For example, when Chanel’s artistic director, Jacques Helleu, decided to create the brand’s first men’s timepiece, he was determined to develop a heavy-duty, radiant black surface to reflect the spirit of Chanel. It took seven years to develop Chanel’s J12 with its innovative and durable black ceramic case and link bracelet. This sporty timepiece is also available in a chronograph with an ETA movement that is certified by the Official Swiss Chronometer Testing Agency (COSC). “We are not limited by the traditional watch mind-set,” says Maggy Siegel, a watch industry veteran who is now vice president of fine jewelry and watches at Chanel. “We come from a different perspective and can think outside of the box. Still, we are serious watchmakers.”
As Chanel prepares to introduce its watches for the first time at the world’s largest watch fair in Basel, Switzerland, in April, the focus will continue to be on more complicated and sporty models, all made in the company’s state-of-the-art facility in La Chaux-de-Fonds. Its best-sellers, though, are its signature models that portray Chanel’s world-renowned icons. One style features a camellia-shaped pavé diamond case; another has a bracelet made of pearl strands; and the gold Matelassée has a metal link bracelet that echoes the company’s famous quilted leather goods.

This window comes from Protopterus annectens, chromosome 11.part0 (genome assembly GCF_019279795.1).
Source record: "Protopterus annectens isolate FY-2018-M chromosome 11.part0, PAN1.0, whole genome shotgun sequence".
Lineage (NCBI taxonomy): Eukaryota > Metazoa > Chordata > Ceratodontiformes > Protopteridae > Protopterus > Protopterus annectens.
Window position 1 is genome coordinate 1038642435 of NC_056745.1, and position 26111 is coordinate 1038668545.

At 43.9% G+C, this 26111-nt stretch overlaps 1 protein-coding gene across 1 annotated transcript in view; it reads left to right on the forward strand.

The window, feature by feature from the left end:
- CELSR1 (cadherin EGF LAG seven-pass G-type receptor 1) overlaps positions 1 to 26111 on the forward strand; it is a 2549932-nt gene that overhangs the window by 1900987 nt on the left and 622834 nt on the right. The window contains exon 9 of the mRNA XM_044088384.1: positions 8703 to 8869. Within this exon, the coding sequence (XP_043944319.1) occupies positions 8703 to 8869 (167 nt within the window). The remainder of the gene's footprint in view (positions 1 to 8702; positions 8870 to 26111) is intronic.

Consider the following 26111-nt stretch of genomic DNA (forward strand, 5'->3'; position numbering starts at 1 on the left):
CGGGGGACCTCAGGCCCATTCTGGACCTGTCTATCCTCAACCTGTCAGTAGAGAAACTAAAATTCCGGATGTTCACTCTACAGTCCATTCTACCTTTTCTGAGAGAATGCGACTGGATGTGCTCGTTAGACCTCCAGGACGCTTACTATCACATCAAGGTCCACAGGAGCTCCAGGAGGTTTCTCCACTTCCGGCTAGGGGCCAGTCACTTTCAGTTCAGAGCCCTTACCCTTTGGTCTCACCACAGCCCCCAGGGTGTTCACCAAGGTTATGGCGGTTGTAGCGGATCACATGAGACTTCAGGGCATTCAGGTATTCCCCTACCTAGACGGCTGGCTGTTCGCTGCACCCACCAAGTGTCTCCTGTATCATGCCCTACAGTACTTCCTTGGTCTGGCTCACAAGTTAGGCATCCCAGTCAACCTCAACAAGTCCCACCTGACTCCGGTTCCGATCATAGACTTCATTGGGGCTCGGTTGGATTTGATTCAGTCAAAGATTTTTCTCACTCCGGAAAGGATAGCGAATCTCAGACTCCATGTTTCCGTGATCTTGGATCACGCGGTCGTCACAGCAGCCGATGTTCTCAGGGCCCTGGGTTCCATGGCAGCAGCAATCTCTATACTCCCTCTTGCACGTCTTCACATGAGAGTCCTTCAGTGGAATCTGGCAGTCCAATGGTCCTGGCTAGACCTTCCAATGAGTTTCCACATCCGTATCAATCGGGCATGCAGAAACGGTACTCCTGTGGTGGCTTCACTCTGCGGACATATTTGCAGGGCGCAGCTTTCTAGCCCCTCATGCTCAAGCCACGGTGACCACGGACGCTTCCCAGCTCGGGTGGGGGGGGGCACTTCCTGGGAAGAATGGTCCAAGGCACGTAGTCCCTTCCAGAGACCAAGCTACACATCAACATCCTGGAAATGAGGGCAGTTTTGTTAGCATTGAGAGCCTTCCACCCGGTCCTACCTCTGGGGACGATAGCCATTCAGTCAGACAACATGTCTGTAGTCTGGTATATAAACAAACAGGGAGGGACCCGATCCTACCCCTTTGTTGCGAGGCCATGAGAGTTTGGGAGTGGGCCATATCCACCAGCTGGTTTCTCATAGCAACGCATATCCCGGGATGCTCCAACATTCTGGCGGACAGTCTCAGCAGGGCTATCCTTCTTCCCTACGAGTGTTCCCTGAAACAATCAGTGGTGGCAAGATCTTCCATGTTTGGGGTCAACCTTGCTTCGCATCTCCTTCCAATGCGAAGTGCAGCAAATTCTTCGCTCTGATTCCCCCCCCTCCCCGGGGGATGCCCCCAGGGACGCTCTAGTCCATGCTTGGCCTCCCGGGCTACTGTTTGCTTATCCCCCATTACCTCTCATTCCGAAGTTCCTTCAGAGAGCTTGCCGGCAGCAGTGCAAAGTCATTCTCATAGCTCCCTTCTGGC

Hermès, like Chanel, has masterfully blended its most recognizable icons into functional timepieces, which have quickly become status items. Harking back to the company’s heritage as a premier saddle maker, the Harnais watch is encased in a bridle leather strap; the Arceau has design elements inspired by a harness; and the Kelly reinterprets the hardware used on the brand’s famed handbag named for Grace Kelly.
Hermès stands apart as one of the few, perhaps only, fashion houses that has demonstrated a long-standing interest in watches. Its watch brochure proudly flaunts a 1911 photograph of the chairman’s mother as a young girl wearing a watch fob attached to a bridle leather strap on her wrist. Guillaume de Seynes, managing director of Hermès watches and the nephew of Dumas-Hermès, sees this early wristwatch adaptation as a symbol of the brand’s historically innovative view of developing timepieces.